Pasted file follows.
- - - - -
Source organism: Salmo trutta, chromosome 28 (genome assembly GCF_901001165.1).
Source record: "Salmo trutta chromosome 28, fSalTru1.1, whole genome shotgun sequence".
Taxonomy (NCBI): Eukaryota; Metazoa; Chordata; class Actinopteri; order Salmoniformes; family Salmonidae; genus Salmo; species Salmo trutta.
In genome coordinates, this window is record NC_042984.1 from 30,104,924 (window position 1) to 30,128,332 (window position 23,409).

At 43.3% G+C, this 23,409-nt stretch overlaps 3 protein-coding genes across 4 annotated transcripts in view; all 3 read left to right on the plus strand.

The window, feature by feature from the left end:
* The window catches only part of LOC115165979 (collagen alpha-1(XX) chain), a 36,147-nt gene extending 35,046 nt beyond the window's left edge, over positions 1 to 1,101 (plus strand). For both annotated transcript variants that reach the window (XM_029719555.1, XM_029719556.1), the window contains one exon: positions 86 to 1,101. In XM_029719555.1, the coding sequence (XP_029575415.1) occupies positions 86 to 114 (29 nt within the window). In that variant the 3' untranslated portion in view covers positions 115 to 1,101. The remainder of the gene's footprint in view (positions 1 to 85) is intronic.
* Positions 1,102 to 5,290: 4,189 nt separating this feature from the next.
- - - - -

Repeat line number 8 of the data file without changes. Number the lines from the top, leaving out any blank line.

* Positions 1,102 to 5,290: 4,189 nt separating this feature from the next.